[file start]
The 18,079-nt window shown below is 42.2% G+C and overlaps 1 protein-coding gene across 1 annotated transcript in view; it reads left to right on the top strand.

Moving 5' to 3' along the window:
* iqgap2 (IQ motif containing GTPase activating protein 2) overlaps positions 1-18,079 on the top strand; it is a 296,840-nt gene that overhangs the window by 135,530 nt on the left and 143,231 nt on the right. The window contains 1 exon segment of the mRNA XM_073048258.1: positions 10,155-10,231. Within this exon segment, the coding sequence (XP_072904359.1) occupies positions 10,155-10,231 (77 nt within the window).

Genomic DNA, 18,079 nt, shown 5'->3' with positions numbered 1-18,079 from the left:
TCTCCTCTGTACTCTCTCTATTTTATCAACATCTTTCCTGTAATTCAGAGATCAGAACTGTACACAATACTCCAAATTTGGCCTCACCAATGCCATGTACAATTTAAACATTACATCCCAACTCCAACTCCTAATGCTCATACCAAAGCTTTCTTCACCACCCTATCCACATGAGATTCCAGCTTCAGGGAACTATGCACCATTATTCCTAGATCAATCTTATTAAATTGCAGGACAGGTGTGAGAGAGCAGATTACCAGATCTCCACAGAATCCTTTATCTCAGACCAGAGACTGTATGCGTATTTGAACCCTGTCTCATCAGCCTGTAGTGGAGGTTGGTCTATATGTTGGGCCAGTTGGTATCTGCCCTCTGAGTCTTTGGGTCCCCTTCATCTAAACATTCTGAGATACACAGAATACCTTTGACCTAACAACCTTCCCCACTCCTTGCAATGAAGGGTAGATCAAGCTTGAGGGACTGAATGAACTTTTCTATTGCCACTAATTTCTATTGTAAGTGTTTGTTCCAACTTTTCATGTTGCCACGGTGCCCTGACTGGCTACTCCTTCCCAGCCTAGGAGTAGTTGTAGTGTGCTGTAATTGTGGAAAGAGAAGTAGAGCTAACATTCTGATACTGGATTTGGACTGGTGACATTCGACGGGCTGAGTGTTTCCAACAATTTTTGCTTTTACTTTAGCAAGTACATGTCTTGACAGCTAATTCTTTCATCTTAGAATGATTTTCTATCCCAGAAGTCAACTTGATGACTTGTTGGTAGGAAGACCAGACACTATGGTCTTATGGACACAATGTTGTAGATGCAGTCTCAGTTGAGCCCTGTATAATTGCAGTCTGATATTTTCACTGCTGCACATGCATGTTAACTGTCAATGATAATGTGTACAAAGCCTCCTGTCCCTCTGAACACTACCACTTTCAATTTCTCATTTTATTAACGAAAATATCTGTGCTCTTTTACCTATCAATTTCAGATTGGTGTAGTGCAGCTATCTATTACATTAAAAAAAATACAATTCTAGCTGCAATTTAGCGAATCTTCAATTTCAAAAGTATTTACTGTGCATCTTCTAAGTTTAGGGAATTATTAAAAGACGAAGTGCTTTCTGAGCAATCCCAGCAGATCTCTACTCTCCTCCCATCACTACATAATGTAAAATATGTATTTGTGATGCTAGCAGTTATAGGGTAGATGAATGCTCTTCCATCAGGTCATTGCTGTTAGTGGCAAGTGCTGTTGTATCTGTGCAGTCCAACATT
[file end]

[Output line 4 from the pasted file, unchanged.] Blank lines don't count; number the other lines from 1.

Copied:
Genomic DNA, 18,079 nt, shown 5'->3' with positions numbered 1-18,079 from the left: